Artificial Sweeteners Reviews

You know I’ve always heard about artificial sweeteners but I haven’t really given much thought to them until recently when someone mentioned them in one of my posts.

All I knew of them was only what I learned from family and friends suffering from diabetes about how they are  recommended for their condition because they help control their blood sugar levels by reducing their calorie and carbohydrate intake.

But apparently that cannot be said about aspartame. Apparently instead of assisting with weight loss, it causes weight gain and adversely affects your blood glucose levels and insulin sensitivity.

And most people prefer them as opposed to sugar because apparently they don’t cause cavities, and they help prevent tooth decay. But still they aren’t a hundred percent safe for our teeth because some reviews revealed that they might possibly cause dental erosion due to their acidic flavorings and preservatives. 

But what I’m going to focus on is how they are used as diet methods when people are trying to lose weight and maybe try to find out their effectiveness or  ineffectiveness in that way.

They say curiosity killed the cat, right, which is why I felt the need to try and find out all I can about them and that is what I’m about to share.

What Are Artificial Sweeteners?

Artificial Sweeteners are synthetic sugar substitutes offering all the sweetness of sugar without or with less calories.

Although most of us know the dangers of sugar, and we try to avoid it by all means possible, that doesn’t stop us from cheating every once in a while. So wouldn’t it be nice to openly cheat, without having to feel guilty afterwards, and is this even possible? That is what we are about to find out.

Types Of Artificial Sweeteners That Are Approved By The FDA

  • Saccharin.
  •  Acesulfame potassium (Ace-K).
  • Sucralose.
  • Aspartame
  • Neotame

Now Lets Try To Look At The Pro’s And Cons Of The Above


Although it was linked with the development of bladder cancer in rats, it seems pretty safe in humans since more than 30 human studies demonstrated that the results found in rats were irrelevant to humans (FDA), plus it does not contain any calories.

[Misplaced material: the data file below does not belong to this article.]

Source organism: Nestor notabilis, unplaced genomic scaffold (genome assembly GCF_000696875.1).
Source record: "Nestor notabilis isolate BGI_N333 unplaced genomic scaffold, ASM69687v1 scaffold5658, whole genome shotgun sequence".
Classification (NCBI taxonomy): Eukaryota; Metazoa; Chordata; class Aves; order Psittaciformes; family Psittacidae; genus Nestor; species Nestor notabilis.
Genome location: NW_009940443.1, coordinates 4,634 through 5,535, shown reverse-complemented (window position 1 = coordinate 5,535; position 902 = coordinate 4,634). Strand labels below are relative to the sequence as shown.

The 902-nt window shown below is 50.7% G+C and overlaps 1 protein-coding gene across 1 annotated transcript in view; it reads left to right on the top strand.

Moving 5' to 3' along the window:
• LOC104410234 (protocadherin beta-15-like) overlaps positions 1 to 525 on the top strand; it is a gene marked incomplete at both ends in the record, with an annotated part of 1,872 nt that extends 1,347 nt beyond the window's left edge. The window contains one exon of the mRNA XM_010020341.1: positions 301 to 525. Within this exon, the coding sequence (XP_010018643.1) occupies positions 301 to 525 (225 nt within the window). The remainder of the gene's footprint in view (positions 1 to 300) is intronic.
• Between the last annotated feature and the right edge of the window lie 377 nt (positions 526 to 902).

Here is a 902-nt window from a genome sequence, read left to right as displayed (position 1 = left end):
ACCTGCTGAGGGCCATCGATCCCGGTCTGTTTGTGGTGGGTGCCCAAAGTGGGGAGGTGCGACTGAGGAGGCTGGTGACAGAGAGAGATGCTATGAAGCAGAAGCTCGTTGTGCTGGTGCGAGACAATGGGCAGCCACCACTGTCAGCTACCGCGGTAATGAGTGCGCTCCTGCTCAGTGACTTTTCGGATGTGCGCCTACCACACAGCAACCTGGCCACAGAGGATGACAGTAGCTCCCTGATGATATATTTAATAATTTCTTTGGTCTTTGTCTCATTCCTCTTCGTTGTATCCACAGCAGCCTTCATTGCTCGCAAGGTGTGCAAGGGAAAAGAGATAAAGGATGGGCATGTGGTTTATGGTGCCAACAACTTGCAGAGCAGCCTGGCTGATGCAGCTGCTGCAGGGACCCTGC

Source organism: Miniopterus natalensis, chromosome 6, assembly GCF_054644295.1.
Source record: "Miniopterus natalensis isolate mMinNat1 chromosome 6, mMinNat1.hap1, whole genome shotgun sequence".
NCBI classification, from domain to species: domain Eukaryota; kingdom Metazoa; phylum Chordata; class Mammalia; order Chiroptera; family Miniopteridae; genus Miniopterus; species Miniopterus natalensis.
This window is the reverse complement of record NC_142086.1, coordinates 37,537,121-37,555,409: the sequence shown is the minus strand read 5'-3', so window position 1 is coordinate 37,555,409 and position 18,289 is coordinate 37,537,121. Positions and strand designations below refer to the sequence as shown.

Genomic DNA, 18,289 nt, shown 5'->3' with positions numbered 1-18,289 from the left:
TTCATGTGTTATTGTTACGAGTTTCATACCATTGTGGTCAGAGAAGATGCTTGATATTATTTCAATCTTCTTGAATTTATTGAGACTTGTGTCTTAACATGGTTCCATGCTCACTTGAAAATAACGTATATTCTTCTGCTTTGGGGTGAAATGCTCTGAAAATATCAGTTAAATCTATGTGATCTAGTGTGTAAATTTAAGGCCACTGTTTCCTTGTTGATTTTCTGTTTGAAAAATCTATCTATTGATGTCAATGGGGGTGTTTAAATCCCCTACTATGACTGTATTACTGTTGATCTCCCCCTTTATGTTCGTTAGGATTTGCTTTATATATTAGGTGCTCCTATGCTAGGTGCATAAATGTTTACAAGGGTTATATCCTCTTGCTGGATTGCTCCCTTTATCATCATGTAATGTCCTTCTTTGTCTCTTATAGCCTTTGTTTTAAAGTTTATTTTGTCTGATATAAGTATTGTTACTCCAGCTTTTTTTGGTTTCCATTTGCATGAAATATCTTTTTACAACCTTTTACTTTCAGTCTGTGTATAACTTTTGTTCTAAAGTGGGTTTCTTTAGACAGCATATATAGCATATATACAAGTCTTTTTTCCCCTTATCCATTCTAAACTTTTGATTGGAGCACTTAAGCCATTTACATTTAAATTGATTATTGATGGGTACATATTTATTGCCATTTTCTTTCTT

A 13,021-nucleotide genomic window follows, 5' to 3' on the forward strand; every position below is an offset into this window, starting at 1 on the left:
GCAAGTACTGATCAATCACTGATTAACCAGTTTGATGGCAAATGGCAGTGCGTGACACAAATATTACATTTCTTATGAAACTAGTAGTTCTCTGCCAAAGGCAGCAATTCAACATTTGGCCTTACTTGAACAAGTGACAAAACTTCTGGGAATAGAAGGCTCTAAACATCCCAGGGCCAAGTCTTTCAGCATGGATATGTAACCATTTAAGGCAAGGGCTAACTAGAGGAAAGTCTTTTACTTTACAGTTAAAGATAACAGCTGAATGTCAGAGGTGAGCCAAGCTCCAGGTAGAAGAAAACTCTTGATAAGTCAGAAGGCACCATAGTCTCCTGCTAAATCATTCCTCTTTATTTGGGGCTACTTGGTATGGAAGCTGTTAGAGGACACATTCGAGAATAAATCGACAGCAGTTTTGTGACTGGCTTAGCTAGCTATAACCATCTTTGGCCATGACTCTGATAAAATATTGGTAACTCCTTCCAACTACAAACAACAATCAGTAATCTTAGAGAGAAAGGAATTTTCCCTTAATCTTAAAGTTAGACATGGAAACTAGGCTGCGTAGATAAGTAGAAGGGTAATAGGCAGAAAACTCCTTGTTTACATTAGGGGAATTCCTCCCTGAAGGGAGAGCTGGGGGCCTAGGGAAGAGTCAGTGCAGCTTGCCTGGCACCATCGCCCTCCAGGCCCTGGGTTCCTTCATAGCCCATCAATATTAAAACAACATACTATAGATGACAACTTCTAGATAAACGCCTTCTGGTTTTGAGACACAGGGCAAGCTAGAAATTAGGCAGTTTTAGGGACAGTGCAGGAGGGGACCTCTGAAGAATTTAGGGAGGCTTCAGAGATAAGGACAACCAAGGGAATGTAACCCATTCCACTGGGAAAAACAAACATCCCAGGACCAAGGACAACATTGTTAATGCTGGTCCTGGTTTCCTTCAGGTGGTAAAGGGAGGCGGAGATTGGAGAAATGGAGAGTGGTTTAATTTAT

Acesulfame potassium (Ace-K)

There are more than 90 studies that attests to its safety (FDA), and it also contains no calories.


Contains no calories, very safe according to more than 110 studies which were reviewed by the FDA.

But according to Dr Joseph Mercola of, of the 110 studies, only two were human and the longest one was conducted for only four days. And the animal studies revealed a lot of problems like decreased red blood cells, increased male infertility, enlarged and calcified kidneys, spontaneous abortions, etc, etc…

Side effects from humans mentioned by Dr Mercola are Gastrointestinal problems, seizures, dizziness, migraines, blurred vision, allergic reactions, blood sugar increases, weight gain, and there are even rumours linking it to leukemia.


According to the FDA, more than 100 studies supports its safety, except for people suffering from a disease called phenylketonuria, because it contains phenylalanine, which is not easily metabolized by people suffering from the disease. So they should either avoid it or control their intake of it. But it contains calories, so it’s not exactly an option if you’re trying to lose weight.

Infact there’s reason to believe that aspartame together with Neotame has got the potential to cause weight gain. Apparently there are two amino acids (phenylalanine and aspartic acid) that make up 90% of aspartame and are also present in Neotame, which are known to rapidly stimulate the release of insulin and leptin, hormones that regulates your metabolism and are responsible for storing fat and for your feeling of fullness after eating.

Apparently even though you are not ingesting calories in the form of sugar, aspartame and neotame can still raise your insulin and leptin levels. And if your body is exposed to too much leptin, it becomes resistant to it as time progresses, the same way your body can become resistant to insulin, and after that happens, your body can no longer hear the hormonal messages instructing your body to stop eating, burn fat, and maintain good sensitivity to sweet tastes in your taste buds.

So you’ll eat without being full, you won’t stop craving sweet things and your body will store more fat than it burns. Which will in turn cause obesity, diabetes, metabolic syndrome and so on. Moreover, too much phenylalanine lowers serotonin levels(neurotransmitter that also influences satiety), so you can only imagine how difficult it will be to keep the weight off since you’ll be craving food nonstop and since you’ll be eating without being satisfied.



This sweetener contains no calories, It is safe according to data reviews done to identify possible toxic effects on 113 animal and human studies by the FDA. Neotame was supposed to be a better and safer version of aspartame, but is it?